Till – Historically Present
Historical films, more often than not, aren’t just windows on the past, but insights into the present. The dressings of a period drama can be effective in creating a symbolic space where the troubles of today can be told and retold as ancient fables – not just as contemporary issues, but as ongoing struggles. Feminist history has been brought to life in films like Made in Dagenham and Suffragette to address the problems faced by modern women, while the working class have been given a historical voice in movies like Peterloo that remind us of our collective past. But tragically, none seem to ring as starkly true as the films that address the horrors of systemic racism, with Chinonye Chukwu’s Till feeling achingly timely.
Depicting the events surrounding the murder of Black 14-year-old Emmett Till in 1955 at the hands of white supremacists, Till centres around a significant but often overlooked figure in the civil rights movement – Mamie Till, Emmett’s grieving mother who wouldn’t allow the United States to ignore their crimes against her family and her community. Taking on this challenging role is Danielle Deadwyler, who gives an astoundingly raw performance with a gut wrenchingly brutal depiction of not just grief, but grief that carries the weight of a million comparable murders. However, in a subversive move, Emmett’s murder is not shown – unlike videos shared online of similar brutality, Chukwu doesn’t allow another Black person to be reduced to a spectacle for white cinemagoers, keeping the focus on the pain surrounding his death.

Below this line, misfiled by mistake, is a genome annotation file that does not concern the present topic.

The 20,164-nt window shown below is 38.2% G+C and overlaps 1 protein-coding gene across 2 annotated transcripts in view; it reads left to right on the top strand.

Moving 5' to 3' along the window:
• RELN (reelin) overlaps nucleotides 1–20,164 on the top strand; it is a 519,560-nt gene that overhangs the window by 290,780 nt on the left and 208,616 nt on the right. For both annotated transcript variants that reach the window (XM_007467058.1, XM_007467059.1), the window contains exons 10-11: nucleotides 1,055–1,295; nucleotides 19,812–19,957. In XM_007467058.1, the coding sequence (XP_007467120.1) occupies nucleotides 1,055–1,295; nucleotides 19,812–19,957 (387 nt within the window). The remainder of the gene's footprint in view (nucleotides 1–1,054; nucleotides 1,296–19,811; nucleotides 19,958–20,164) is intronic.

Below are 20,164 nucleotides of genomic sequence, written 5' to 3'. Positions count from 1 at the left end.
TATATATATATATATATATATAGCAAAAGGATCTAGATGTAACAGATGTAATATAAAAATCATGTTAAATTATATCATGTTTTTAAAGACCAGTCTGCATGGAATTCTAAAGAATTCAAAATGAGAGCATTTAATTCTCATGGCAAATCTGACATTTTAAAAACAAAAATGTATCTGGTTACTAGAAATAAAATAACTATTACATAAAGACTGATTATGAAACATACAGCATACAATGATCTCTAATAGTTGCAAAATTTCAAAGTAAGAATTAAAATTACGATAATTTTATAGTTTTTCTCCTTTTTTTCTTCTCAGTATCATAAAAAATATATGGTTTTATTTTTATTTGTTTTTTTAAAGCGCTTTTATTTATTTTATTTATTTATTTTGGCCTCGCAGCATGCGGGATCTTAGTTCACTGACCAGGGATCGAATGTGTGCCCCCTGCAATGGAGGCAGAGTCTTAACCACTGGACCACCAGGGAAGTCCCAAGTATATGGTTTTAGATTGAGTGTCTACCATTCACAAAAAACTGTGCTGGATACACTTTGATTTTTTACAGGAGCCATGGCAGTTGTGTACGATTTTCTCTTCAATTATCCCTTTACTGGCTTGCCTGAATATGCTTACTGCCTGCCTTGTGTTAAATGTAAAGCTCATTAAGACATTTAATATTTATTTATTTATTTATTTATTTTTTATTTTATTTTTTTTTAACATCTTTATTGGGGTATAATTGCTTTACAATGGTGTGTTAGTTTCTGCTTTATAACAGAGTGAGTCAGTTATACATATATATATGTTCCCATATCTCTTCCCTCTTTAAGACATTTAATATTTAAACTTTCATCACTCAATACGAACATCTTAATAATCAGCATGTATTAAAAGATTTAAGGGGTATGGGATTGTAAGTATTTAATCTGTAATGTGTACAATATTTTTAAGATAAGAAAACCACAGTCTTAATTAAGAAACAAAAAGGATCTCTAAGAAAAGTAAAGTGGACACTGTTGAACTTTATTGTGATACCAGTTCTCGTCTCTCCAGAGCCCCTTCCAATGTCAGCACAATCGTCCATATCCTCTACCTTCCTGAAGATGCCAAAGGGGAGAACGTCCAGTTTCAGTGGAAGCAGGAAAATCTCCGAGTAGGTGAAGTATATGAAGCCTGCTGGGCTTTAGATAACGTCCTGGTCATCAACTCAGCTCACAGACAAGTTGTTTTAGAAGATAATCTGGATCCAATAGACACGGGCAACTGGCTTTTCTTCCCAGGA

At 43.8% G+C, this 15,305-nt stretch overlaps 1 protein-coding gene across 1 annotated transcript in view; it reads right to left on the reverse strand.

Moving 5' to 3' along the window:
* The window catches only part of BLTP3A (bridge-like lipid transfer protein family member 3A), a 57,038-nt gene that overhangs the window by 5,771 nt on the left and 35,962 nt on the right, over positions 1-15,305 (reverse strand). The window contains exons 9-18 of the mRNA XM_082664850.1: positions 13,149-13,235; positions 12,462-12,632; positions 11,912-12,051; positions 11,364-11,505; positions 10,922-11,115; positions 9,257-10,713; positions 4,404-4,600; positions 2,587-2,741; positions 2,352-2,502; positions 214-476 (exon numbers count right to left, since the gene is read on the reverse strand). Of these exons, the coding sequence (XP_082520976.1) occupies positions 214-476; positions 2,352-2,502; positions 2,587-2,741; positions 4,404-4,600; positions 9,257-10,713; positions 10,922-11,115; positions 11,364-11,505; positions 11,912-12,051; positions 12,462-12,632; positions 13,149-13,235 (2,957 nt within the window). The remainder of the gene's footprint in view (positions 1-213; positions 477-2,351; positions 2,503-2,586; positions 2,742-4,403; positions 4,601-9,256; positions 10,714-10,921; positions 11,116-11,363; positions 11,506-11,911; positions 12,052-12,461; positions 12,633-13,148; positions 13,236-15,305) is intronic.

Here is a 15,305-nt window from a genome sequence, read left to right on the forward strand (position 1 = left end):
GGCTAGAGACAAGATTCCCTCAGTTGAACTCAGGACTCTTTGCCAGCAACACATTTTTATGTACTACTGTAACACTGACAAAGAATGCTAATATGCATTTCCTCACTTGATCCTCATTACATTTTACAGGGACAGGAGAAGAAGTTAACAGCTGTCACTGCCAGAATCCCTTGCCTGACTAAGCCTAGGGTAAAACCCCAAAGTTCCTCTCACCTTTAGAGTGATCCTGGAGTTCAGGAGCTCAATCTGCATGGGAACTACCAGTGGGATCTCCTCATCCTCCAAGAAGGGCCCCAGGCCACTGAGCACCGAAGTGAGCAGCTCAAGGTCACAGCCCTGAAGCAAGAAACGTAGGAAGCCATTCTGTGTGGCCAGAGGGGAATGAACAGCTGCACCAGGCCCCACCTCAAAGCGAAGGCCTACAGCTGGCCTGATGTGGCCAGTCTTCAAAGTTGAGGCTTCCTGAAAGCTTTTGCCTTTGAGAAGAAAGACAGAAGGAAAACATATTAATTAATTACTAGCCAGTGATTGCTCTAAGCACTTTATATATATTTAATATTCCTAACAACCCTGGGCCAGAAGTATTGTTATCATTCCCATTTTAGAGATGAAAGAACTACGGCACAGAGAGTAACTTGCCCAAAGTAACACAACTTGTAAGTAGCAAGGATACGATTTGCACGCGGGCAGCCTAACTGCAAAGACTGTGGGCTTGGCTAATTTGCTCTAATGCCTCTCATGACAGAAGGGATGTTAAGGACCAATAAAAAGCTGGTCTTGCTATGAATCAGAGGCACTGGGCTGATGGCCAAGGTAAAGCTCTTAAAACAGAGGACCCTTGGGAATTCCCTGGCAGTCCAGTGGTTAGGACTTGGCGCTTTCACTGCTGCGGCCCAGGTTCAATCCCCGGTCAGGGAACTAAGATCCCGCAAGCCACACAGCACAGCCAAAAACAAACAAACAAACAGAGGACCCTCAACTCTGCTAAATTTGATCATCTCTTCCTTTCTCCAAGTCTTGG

Racist American (and European) institutions still have some terrible crimes to answer for, and the United States police in particular remain perpetrators of this exact form of violence. Till is a film starring, directed by, and produced by Black Americans who understand this struggle like no other, and who carry this history forward so that Emmett and Mamie will never be forgotten.
Till is screening at The Dukes from 20th Jan, book tickets here